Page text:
Herpes simplex virus
Wednesday 11 June 2003
UI:932 - Cutaneous herpes
Herpetic Cervicitis by Ed Euthman.
- Infected cells are multinucleate, with nuclear molding, nuclear enlargement, and glassy chromatin texture.
HSV-1 and HSV-2 differ serologically but are genetically similar and cause a similar set of primary and recurrent infections.61 These viruses produce acute and latent infections. Both viruses replicate in the skin and the mucous membranes at the site of entrance of the virus (usually oropharynx or genitals), where they produce infectious virions and cause vesicular lesions of the epidermis.
The viruses spread to sensory neurons that innervate these primary sites of replication. Viral nucleocapsids are transported along axons to the neuronal cell bodies, where the viruses establish latent infection. During latency, the viral DNA remains within the nucleus of the neuron, and only latency-associated viral mRNAs (called LATs or latency-associated transcripts) are synthesized.
In this state, no viral proteins appear to be produced, thus allowing the virus to evade immune recognition. In immunocompetent hosts, primary HSV infection resolves in a few weeks, although the virus remains latent in nerve cells. Reactivation of HSV-1 and HSV-2 may occur repeatedly with or without symptoms, and results in the spread of virus from the neurons to the skin or to mucous membranes.
Reactivation from latency occurs in the presence of host immunity, and herpesviruses have developed ways to avoid immune recognition. Herpes simplex viruses can evade antiviral CTL by inhibiting the MHC class I recognition pathway, and elude humoral immune defenses by producing receptors for the Fc domain of immunoglobulin and inhibitors of complement.
In addition to causing cutaneous lesions, HSV-1 is the major infectious cause of corneal blindness in the United States; corneal epithelial disease is thought to be due to direct viral damage, while corneal stromal disease appears to be immune mediated.
HSV-1 is also the major cause of fatal sporadic encephalitis in the United States, when the virus spreads to the brain, particularly the temporal lobes and orbital gyri of the frontal lobes. In addition, neonates and individuals with compromised cellular immunity (e.g., secondary to HIV infection or chemotherapy) may suffer disseminated herpesvirus infections.
All HSV lesions are marked by formation of large, pink to purple intranuclear inclusions (Cowdry type A) that contain intact and disrupted virions and push darkly stained host cell chromatin to the edges of the nucleus (Fig. 8-12). Although cell and nuclear size increase only slightly, herpesvirus produces inclusion-bearing multinucleated syncytia.
HSV-1 and HSV-2 cause lesions ranging from self-limited cold sores and gingivostomatitis to life-threatening disseminated visceral infections and encephalitis. Fever blisters or cold sores favor the facial skin around mucosal orifices (lips, nose), where their distribution is frequently bilateral and independent of skin dermatomes. Intraepithelial vesicles (blisters), which are formed by intracellular edema and ballooning degeneration of epidermal cells, frequently burst and crust over, but some may result in superficial ulcerations.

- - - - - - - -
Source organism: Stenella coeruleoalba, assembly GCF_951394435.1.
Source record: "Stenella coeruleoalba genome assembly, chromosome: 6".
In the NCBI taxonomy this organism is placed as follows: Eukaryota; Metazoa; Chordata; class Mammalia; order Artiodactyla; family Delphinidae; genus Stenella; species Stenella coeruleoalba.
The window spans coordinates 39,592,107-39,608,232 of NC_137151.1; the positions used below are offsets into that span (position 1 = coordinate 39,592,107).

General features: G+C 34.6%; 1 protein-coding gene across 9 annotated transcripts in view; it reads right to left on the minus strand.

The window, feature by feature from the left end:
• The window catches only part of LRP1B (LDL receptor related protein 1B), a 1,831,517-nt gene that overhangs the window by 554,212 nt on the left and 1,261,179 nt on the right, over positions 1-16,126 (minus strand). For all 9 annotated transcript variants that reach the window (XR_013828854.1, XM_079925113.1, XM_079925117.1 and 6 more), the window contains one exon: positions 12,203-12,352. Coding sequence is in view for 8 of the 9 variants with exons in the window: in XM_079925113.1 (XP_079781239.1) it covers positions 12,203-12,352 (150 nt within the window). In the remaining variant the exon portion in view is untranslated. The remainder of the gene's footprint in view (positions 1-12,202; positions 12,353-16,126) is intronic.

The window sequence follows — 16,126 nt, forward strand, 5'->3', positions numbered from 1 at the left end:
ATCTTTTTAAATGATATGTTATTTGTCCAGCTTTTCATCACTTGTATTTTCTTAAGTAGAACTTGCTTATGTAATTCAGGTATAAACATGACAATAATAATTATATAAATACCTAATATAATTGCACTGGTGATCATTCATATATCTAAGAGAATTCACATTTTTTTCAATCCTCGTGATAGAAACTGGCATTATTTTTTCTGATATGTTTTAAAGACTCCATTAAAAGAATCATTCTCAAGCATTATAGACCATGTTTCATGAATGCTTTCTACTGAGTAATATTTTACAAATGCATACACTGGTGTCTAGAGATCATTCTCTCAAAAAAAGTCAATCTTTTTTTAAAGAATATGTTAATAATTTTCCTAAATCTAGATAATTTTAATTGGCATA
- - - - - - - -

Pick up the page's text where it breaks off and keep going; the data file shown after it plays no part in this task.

Gingivostomatitis, which is usually encountered in children, is caused by HSV-1. It is a vesicular eruption extending from the tongue to the retropharynx and causing cervical lymphadenopathy. Swollen, erythematous HSV lesions of the fingers or palm (herpetic whitlow) occur in infants and, occasionally, in health care workers.
Genital herpes is usually caused by HSV-2, but HSV-1 can also cause genital lesions. Genital herpes is characterized by vesicles on the genital mucous membranes as well as on the external genitalia that are rapidly converted into superficial ulcerations, rimmed by an inflammatory infiltrate (Chapter 22). Herpesvirus (usually HSV-2) can be transmitted to neonates during passage through the birth canal of infected mothers. Although HSV-2 disease in the neonate may be mild, more often it is fulminating with generalized lymphadenopathy, splenomegaly, and necrotic foci throughout the lungs, liver, adrenals, and central nervous system.
Two forms of corneal lesions are caused by HSV. Herpes epithelial keratitis shows typical virus-induced cytolysis of the superficial epithelium and is sensitive to antiviral drugs. In contrast, herpes stromal keratitis shows infiltrates of mononuclear cells around keratinocytes and endothelial cells, leading to neovascularization, scarring, opacification of the cornea, and eventual blindness. This is an immunologic reaction to the HSV infection and responds to corticosteroid therapy.
Herpes simplex encephalitis
Disseminated skin and visceral herpes infections
Disseminated skin and visceral herpes infections are usually encountered in hospitalized patients with some form of underlying cancer or immunosuppression.
Kaposi varicelliform eruption is a generalized vesiculating involvement of the skin, whereas eczema herpeticum is characterized by confluent, pustular, or hemorrhagic blisters, often with bacterial superinfection and viral dissemination to internal viscera.
Herpes esophagitis is frequently complicated by superinfection with bacteria or fungi. Herpes bronchopneumonia, which may be introduced with an airway inserted through oral herpes lesions, is often necrotizing, and herpes hepatitis may cause liver failure.
KSHV/HHV8 is implicated in the pathogenesis of Kaposi sarcoma. KSHV encodes proteins that can evade host immune defenses, disrupt cell cycle regulation, inhibit apoptosis, and affect intracellular signal transduction.
Herpes simplex virus infection (Animated)